Though HSD-based siderophore biosynthetic genes have not been reported from phylum Bacteroidetes, taking advantage of the highly conserved amino acid sequence among amide-bond formation enzymes (enzyme Ds) from diverse bacterial taxa, we cloned the conserved part by PCR amplification using a degenerate primer set. An amplified DNA fragment from the genomic DNA of T. mesophilum showed high similarity to the known biosynthetic genes, suggesting the presence of a similar gene cluster in this species. We therefore screened a genomic library of T. mesophilum (consisting of approximately 9.6 × 104 fosmid clones) using the PCR amplification screening method [25] to identify a clone containing the whole gene cluster. Shotgun sequencing of a hit clone revealed the presence of a gene cluster (total length, 8840 bp) capable of encoding a putative bisucaberin B (1) biosynthetic enzymes, and designated as bsb (bisucaberin B) cluster (Figure 3 and Table 1; accession number LC090204). The cluster contained six open reading frames (ORFs; bsbA, B, CD1, C2, D2, and E) instead of the four genes (A to D) typically observed in other related biosynthetic gene clusters reported to date.
The first two genes, bsbA and bsbB, encode enzymes having high sequence homology to 2,4-diaminobutylate decarboxylase and l-lysine-6-monooxygenase, respectively. These two enzymes are responsible for the production of a common intermediate, N-hydroxy-1,5-diaminopentane, which is formed by decarboxylation of lysine followed by N-hydroxylation (Figure 2). The third gene, bsbE, encodes a protein annotated as a major facilitator superfamily (MFS) protein, that is a member of a large group of membrane transporter proteins [26]. This type of gene has not been found in other known HSD-based siderophore biosynthetic gene clusters. One of the main functions of the MFS family is transportation/exportation of small molecules such as antibiotics, thereby contributing to drug resistance. We therefore hypothesize that BsbE likely facilitates the secretion of compound 1 from the cell [27,28,29].
The most notable difference between bsb and related clusters was the redundancy of the DNA sequences corresponding to genes C and D. In the bsb cluster, there are two sets of orthologues showing homology to acyl transferases (enzyme C) and amide-bond formation enzymes (enzyme D), as shown in Table 1. Notably, one set of orthologues forms a single chimeric ORF encoding a putative bifunctional enzyme (BsbCD1) that consists of distinct N-terminal (204 amino acid residues) and C-terminal (606 amino acid residues) domains that exhibit homology to acyl transferases (BsbC1 part, indicated in green) and amide-bond formation enzymes (BsbD1 part, indicated in purple), respectively (Figure 3 and Table 1). Sequence identity between BsbC1 part and BsbC2 was 44%, and both enzymes showed 32% identity with MbsC, a corresponding enzyme encoded by a bisucaberin (2) biosynthetic gene cluster from a marine metagenome [18]. Amino acid identity between putative amide-bond formation enzymes BsbD1 part and BsbD2 was 50%, and those enzymes showed 42 and 46% identities to MbsD, respectively (Table 1). Thus, both the BsbCD1 and BsbC2–D2 sets are candidate enzymes for the biosynthesis of compound 1. However, only one set of enzymes C and D would be needed for production of 1, considering the structure and biosynthesis scheme of 1 (Figure 1 and Figure 2). Furthermore, it is reported that single enzyme Ds are capable of catalyzing multiple amide-bonds formation in the biosynthesis of other related macrocyclic molecules (Figure 2) [20]. Therefore, redundancy in the genes C and D in this cluster is of particular interest.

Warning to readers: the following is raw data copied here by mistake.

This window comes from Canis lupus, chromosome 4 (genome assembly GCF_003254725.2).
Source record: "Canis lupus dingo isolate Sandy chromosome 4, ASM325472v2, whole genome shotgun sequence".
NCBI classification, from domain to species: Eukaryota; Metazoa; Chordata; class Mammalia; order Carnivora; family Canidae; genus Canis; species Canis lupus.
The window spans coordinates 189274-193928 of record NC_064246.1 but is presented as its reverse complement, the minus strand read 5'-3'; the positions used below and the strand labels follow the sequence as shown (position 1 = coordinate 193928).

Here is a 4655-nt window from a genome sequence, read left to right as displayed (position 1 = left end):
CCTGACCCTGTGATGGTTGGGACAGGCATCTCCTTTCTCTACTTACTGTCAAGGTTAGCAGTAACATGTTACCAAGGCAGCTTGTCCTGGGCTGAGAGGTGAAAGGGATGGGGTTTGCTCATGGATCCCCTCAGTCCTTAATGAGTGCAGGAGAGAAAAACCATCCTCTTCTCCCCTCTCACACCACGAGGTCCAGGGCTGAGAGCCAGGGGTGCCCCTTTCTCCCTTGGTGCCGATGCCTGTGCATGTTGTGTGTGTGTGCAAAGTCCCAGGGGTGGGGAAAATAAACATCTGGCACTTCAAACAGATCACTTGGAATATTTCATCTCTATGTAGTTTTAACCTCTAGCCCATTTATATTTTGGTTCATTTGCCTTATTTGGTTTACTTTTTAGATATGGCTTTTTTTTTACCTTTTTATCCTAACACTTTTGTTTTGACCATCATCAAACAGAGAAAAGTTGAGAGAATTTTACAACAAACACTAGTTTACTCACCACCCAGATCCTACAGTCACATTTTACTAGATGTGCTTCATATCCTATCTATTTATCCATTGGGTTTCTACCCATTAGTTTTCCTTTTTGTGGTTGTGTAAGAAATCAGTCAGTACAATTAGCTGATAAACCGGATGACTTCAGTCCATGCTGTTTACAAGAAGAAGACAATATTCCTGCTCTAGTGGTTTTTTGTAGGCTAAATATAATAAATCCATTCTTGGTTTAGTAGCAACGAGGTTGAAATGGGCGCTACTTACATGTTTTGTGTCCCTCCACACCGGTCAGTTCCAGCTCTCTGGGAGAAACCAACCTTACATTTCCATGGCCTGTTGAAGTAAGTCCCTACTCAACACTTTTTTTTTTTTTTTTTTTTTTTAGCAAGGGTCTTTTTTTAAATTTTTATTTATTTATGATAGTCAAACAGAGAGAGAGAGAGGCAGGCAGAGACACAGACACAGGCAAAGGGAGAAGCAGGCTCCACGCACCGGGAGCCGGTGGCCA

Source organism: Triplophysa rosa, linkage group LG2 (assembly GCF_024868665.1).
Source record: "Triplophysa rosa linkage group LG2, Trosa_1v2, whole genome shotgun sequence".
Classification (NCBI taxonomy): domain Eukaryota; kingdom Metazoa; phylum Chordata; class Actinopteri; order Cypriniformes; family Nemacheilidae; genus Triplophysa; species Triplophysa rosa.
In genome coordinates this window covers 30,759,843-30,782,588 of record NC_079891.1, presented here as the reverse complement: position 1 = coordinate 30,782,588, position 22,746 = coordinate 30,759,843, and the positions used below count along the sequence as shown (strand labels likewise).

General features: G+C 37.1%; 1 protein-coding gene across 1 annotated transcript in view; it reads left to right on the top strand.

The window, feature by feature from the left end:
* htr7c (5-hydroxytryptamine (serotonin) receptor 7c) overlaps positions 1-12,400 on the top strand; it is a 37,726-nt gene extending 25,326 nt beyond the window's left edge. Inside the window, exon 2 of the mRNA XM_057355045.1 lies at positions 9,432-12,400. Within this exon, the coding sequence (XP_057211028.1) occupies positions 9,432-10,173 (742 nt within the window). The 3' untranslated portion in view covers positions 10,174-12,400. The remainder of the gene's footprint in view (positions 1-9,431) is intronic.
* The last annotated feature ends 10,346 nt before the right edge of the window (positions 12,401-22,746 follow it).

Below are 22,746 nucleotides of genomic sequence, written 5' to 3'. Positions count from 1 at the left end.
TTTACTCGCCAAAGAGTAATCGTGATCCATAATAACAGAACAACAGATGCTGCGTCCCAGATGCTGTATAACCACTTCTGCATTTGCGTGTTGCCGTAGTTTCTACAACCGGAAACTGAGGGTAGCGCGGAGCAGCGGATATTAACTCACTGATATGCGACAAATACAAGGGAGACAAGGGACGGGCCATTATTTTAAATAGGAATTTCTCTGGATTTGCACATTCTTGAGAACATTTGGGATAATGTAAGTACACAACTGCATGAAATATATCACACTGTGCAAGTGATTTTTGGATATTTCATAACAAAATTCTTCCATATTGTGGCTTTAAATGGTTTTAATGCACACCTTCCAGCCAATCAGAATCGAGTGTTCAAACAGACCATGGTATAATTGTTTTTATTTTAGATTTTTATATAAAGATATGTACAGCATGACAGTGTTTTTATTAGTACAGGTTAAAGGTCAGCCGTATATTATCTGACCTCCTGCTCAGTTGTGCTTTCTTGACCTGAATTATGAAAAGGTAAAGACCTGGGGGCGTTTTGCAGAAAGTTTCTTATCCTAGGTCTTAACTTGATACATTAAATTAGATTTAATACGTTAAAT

2.2. Heterologous Production of Bisucaberin B by a Fusion Gene Cluster System

To gain further insight into the ‘redundant’ biosynthetic gene cluster, we assessed the function of putative amide-bond formation enzymes, BsbD1 part and BsbD2, by heterologous expression using a fusion gene cluster system that we have developed previously (Figure 4) [19,30]. Three genes (mbsA–C), originally cloned from a marine metagenome as bisucaberin (2) biosynthetic genes, were combined in this system with a SalI-ApaI cloning site that permits gene D insertion by cassette method. Encoded enzymes (MbsA–C) provide the key precursor HSC (9); thus insertion of gene D would proceed further reactions to produce HSD-based siderophores depending on the catalytic property of the inserted gene Ds (Figure 2). Artificial genes of bsbD1 part and bsbD2 whose sequences were optimized for E. coli expression (see Supplementary Materials) were synthesized and individually ligated into the fusion gene cluster system to form pbsbD1 (mbsA–C + bsbD1 part) and pbsbD2 (mbsA–C + bsbD2), respectively (Figure 4). These constructs were separately or simultaneously transformed into competent E. coli to prepare a total three clones, two of which were single transformants bearing either pbsbD1 part or pbsbD2, and one of which was a double transformant containing both plasmids.